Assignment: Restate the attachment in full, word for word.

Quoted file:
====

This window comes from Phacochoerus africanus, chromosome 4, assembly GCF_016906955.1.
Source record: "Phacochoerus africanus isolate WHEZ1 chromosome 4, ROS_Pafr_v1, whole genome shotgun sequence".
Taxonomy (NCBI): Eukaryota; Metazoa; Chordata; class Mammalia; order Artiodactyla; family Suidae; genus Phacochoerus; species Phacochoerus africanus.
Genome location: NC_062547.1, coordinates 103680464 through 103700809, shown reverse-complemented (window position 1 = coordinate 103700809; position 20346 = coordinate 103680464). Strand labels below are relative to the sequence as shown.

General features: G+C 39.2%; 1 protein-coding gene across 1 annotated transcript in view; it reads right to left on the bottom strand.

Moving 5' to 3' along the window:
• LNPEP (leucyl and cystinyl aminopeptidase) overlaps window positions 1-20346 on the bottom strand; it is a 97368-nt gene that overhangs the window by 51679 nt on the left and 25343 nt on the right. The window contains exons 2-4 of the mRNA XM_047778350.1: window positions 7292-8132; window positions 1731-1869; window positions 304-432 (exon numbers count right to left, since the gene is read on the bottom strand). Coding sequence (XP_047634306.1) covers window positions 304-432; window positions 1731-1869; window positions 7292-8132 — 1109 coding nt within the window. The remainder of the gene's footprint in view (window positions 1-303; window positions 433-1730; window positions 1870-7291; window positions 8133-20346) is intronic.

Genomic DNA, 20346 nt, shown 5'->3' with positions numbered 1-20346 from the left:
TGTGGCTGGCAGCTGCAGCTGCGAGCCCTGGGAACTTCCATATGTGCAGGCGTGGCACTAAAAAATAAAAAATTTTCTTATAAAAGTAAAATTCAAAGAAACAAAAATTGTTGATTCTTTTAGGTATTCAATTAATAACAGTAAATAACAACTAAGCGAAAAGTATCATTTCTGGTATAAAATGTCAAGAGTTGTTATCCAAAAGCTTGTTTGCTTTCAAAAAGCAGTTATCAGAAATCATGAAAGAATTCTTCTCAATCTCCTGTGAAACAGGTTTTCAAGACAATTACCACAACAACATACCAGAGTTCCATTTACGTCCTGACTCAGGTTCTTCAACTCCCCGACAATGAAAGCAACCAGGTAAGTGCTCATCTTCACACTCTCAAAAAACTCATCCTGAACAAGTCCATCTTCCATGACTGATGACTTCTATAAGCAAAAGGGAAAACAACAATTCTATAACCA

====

This window comes from Phacochoerus africanus, chromosome 4, assembly GCF_016906955.1.
Source record: "Phacochoerus africanus isolate WHEZ1 chromosome 4, ROS_Pafr_v1, whole genome shotgun sequence".
Taxonomy (NCBI): Eukaryota; Metazoa; Chordata; class Mammalia; order Artiodactyla; family Suidae; genus Phacochoerus; species Phacochoerus africanus.
Genome location: NC_062547.1, coordinates 103680464 through 103700809, shown reverse-complemented (window position 1 = coordinate 103700809; position 20346 = coordinate 103680464). Strand labels below are relative to the sequence as shown.

General features: G+C 39.2%; 1 protein-coding gene across 1 annotated transcript in view; it reads right to left on the bottom strand.

Moving 5' to 3' along the window:
• LNPEP (leucyl and cystinyl aminopeptidase) overlaps window positions 1-20346 on the bottom strand; it is a 97368-nt gene that overhangs the window by 51679 nt on the left and 25343 nt on the right. The window contains exons 2-4 of the mRNA XM_047778350.1: window positions 7292-8132; window positions 1731-1869; window positions 304-432 (exon numbers count right to left, since the gene is read on the bottom strand). Coding sequence (XP_047634306.1) covers window positions 304-432; window positions 1731-1869; window positions 7292-8132 — 1109 coding nt within the window. The remainder of the gene's footprint in view (window positions 1-303; window positions 433-1730; window positions 1870-7291; window positions 8133-20346) is intronic.

Genomic DNA, 20346 nt, shown 5'->3' with positions numbered 1-20346 from the left:
TGTGGCTGGCAGCTGCAGCTGCGAGCCCTGGGAACTTCCATATGTGCAGGCGTGGCACTAAAAAATAAAAAATTTTCTTATAAAAGTAAAATTCAAAGAAACAAAAATTGTTGATTCTTTTAGGTATTCAATTAATAACAGTAAATAACAACTAAGCGAAAAGTATCATTTCTGGTATAAAATGTCAAGAGTTGTTATCCAAAAGCTTGTTTGCTTTCAAAAAGCAGTTATCAGAAATCATGAAAGAATTCTTCTCAATCTCCTGTGAAACAGGTTTTCAAGACAATTACCACAACAACATACCAGAGTTCCATTTACGTCCTGACTCAGGTTCTTCAACTCCCCGACAATGAAAGCAACCAGGTAAGTGCTCATCTTCACACTCTCAAAAAACTCATCCTGAACAAGTCCATCTTCCATGACTGATGACTTCTATAAGCAAAAGGGAAAACAACAATTCTATAACCA